24. #24
    Senior Member MNBikeguy's Avatar
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    I generally agree with you all - ignore the idiots.
    However the OP was dealing with a smart ass teenage driver. I make an exception and find them too irresistible to ignore.
    Maybe I've been heavily influenced by my wife who has taught school for 31 years..
    In my experience most of these encounters involve teenage boys. (Getting too close, yelling to get on the sidewalk, etc.) I think maybe if I light into them like a christmas tree, they won't grow up to be full-fledged adult idiots.
    "I thought of that while riding my bike."
    - Albert Einstein on the theory of relativity

  25. #25
    Senior Member Retro Grouch's Avatar
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    Quote Originally Posted by MNBikeguy View Post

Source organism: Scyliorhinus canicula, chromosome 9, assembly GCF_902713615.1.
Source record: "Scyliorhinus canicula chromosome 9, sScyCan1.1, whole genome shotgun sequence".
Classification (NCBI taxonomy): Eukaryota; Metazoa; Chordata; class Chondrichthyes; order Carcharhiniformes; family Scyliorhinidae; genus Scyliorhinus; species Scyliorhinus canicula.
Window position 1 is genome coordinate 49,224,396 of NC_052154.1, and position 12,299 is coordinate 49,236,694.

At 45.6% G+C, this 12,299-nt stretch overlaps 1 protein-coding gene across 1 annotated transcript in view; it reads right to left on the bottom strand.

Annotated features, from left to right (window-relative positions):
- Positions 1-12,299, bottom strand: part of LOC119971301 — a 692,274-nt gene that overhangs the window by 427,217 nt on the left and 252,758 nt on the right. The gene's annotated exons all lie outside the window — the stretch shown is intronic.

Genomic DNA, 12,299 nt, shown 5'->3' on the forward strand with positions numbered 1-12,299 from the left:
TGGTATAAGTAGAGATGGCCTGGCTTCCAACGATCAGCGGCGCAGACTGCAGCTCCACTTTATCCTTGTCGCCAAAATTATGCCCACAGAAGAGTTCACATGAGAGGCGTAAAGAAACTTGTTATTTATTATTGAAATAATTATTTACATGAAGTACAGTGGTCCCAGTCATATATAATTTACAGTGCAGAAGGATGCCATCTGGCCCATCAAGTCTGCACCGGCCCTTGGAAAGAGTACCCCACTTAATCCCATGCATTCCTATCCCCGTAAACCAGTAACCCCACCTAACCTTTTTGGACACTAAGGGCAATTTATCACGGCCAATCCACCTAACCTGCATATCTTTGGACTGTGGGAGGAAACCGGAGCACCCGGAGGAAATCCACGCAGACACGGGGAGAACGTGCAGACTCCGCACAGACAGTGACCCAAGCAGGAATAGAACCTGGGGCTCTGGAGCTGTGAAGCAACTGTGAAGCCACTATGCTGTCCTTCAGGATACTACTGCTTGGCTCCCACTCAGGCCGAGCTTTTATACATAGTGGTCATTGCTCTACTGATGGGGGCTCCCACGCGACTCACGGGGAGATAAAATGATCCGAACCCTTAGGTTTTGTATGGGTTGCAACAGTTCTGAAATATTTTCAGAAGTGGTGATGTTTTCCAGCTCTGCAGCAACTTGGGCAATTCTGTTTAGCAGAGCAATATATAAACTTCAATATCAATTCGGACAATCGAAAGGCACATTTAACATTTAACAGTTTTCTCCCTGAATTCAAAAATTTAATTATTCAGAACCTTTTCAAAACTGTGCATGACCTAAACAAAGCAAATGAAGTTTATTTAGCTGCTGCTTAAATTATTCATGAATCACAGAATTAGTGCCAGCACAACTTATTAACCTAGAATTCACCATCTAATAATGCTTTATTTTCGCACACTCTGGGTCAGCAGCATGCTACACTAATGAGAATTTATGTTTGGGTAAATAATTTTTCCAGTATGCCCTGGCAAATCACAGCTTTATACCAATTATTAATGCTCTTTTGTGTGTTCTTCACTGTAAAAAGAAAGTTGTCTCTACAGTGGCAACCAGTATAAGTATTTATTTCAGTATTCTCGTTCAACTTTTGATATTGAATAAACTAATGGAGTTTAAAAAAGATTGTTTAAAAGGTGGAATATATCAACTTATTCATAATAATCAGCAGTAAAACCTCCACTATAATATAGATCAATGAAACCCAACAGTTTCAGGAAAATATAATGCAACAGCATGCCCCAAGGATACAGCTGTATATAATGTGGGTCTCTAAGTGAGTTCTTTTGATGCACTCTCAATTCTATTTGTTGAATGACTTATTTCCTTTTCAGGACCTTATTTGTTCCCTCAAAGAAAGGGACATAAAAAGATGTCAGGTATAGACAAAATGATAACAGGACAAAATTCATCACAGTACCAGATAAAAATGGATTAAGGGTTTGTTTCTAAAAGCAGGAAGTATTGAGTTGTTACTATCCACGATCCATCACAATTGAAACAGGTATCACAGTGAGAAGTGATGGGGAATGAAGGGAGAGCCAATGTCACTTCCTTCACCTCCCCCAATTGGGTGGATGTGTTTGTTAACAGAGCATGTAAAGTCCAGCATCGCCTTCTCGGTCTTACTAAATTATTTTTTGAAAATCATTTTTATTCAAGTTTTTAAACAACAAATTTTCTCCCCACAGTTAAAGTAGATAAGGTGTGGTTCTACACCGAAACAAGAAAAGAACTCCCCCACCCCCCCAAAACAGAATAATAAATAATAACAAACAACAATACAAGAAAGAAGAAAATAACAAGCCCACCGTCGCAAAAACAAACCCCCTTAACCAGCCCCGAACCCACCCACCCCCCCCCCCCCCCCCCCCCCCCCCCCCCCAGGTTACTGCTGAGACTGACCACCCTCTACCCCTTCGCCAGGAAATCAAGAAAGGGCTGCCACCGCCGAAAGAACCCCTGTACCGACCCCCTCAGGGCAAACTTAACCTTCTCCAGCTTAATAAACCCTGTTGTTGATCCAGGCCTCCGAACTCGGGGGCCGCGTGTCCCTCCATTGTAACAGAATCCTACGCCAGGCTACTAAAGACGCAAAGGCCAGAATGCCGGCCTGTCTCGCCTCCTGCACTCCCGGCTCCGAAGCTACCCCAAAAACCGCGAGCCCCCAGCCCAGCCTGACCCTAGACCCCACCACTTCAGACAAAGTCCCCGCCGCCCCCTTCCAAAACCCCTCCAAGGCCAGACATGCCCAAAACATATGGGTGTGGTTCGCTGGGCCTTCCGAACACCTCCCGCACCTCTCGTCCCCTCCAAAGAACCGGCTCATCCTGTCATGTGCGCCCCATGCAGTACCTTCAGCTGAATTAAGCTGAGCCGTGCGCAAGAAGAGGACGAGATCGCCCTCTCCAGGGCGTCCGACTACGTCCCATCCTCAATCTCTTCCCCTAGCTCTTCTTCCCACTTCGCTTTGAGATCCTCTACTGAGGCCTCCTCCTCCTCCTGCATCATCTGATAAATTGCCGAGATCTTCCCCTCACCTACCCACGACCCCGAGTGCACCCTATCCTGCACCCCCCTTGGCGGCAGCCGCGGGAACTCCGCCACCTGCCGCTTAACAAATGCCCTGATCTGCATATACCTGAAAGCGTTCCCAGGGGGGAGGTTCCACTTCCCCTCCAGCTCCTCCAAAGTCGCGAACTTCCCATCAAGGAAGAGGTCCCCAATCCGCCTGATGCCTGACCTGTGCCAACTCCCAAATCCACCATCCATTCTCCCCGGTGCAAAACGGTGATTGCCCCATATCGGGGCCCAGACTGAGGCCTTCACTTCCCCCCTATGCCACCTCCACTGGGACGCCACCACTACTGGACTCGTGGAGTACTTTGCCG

I generally agree with you all - ignore the idiots.
    However the OP was dealing with a smart ass teenage driver. I make an exception and find them too irresistible to ignore.
    Maybe I've been heavily influenced by my wife who has taught school for 31 years..
    In my experience most of these encounters involve teenage boys. (Getting too close, yelling to get on the sidewalk, etc.) I think maybe if I light into them like a christmas tree, they won't grow up to be full-fledged adult idiots.
    I drive a school bus so I've got a good amount of experience with smart ass teenagers.

    If they're driving a car they're over 16. The vast majority of kids have grown out of that phase by the time they finish 8th grade. If they're over 16 and still acting that way they're at least 2 years behind their peers intellectually.